The probability distribution for values of a quantitative measure can be estimated from validation studies, ranges of values observed across studies, or the best expert judgment of the researchers. Any of these are likely to be better than failing to quantify uncertainty, in effect saying "we are not really sure whether the uncertainty is small or large, so let's just call it zero." If we cannot even roughly estimate how big the errors might be, then we are reporting a result that may not even remotely reflect the true value. If we believe we are more certain than that, we should be able to at least roughly quantify how certain we are.[1,3] We may not be able to estimate the distribution precisely, but even by estimating it roughly we can avoid unwarranted claims about the precision of the point estimate.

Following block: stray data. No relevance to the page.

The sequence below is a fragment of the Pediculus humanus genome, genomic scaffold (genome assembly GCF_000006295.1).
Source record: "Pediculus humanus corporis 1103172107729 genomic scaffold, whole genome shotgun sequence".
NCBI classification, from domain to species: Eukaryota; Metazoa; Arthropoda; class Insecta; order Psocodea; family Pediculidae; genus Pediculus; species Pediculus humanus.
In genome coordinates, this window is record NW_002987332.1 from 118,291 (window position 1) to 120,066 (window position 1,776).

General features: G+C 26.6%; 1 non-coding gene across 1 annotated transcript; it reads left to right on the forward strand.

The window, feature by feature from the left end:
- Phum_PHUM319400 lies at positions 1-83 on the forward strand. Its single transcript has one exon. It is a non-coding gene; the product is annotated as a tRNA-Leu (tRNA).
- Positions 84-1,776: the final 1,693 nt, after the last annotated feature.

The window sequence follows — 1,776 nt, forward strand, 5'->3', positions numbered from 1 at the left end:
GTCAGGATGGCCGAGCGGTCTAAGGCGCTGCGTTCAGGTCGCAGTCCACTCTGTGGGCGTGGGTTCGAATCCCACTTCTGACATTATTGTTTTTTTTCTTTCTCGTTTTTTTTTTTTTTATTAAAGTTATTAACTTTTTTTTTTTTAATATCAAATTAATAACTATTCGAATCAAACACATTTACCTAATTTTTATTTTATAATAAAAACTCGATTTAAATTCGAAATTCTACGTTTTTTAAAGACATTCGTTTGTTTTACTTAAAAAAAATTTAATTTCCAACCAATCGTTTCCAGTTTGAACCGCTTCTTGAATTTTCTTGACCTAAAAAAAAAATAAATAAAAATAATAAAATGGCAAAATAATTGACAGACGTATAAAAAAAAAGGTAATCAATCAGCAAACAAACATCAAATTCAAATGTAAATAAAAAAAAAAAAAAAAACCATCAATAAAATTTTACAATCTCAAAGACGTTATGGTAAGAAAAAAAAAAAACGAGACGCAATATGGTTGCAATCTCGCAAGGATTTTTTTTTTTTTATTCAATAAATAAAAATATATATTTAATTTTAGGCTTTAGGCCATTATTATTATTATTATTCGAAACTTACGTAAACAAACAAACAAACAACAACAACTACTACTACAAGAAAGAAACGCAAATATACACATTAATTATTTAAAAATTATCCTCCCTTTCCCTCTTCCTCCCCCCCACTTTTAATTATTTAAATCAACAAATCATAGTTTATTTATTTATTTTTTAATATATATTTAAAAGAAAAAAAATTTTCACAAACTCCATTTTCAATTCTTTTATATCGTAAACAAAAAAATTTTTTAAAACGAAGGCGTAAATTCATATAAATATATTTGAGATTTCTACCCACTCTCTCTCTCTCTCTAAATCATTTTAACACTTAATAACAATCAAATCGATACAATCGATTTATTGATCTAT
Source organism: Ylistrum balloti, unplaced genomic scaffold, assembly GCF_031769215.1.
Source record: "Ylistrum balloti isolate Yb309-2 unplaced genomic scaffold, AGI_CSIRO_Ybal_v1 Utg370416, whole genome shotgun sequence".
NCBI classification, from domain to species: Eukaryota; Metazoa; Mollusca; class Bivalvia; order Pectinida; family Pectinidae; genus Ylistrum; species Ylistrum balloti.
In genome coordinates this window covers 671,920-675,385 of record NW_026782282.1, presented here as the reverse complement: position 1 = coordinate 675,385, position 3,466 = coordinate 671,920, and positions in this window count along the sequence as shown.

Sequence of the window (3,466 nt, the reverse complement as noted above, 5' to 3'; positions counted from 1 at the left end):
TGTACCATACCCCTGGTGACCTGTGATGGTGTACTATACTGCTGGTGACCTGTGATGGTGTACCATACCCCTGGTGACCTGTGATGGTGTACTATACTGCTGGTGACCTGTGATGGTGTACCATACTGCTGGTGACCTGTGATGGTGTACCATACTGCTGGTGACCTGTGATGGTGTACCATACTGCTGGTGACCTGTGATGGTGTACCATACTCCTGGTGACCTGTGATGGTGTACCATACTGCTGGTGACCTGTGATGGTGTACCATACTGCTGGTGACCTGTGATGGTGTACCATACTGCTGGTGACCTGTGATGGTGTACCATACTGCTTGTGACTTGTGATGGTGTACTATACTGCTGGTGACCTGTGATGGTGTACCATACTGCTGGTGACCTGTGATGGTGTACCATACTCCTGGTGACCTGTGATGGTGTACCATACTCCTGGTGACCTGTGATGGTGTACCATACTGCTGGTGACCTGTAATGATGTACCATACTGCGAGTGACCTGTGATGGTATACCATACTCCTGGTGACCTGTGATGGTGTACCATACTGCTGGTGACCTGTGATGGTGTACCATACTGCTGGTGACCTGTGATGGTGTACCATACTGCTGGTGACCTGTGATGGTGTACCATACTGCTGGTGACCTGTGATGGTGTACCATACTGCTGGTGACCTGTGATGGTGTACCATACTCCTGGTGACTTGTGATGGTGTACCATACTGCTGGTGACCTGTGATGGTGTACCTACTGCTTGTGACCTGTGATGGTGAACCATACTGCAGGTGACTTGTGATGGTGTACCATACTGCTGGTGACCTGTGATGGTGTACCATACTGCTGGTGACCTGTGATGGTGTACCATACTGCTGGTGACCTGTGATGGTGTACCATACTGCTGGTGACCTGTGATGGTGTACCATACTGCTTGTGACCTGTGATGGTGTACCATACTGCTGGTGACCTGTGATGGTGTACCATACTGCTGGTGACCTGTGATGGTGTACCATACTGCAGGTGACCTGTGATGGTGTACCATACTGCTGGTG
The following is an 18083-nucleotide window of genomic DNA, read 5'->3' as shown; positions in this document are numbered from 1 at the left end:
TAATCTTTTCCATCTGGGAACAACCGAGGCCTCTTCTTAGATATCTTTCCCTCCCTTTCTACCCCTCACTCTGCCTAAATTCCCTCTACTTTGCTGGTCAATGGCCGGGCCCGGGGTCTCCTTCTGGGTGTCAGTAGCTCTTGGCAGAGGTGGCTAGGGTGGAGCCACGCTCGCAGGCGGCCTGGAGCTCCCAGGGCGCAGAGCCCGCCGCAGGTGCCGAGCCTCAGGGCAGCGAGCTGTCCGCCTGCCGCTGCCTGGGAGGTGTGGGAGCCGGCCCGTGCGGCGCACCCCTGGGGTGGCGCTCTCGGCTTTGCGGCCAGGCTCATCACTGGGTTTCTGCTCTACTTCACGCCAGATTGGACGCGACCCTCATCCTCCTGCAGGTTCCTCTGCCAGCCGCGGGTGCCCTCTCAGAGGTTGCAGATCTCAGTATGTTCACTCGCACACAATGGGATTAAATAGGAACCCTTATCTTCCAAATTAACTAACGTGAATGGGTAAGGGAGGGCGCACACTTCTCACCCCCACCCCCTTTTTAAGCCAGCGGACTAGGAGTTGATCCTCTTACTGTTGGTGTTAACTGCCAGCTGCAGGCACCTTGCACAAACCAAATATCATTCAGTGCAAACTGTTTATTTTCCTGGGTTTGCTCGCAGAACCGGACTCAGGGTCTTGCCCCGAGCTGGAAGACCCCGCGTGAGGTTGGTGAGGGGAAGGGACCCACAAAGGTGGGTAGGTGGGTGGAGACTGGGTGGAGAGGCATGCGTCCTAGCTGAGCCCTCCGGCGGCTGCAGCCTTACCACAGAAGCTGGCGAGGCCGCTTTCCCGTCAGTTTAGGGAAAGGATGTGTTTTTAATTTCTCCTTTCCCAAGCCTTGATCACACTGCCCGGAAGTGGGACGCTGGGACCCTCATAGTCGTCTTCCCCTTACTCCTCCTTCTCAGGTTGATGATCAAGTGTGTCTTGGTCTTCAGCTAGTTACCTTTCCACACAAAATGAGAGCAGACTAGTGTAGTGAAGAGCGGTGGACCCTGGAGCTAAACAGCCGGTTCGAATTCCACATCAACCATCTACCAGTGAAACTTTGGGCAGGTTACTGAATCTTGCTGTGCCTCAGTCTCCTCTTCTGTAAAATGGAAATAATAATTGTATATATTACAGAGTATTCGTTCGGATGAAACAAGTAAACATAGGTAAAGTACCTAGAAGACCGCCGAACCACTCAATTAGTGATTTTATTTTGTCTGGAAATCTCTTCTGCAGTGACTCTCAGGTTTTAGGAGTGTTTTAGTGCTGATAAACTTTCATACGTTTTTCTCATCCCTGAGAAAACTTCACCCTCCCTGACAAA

We propose that when statistics are reported, researchers should estimate uncertainties in the inputs used to generate the statistics, calculate the combined results of those uncertainties to arrive at the uncertainty of the final result, and determine how to accurately and parsimoniously report that uncertainty. The present discussion sketches a method for the second of these steps and touches on the third. The details of the methods for the first step, such as validation studies, are beyond the present scope.
A report presented to the public and policy makers states that 2.76 percent of the people in a community have been diagnosed with a certain disease during a one-year period, based on active monitoring that identified 8650 people diagnosed out of a community of 312,962. Because the study method was a complete enumeration, there is no random process, and thus no frequentist error statistics. The resulting lack of a confidence interval means that no statement of error accompanied the result. It is certain, however, that there is still error. In particular, the researchers believe that 8650 is an undercount of as much as 20%, due to the likely inability of the monitoring system to detect all cases.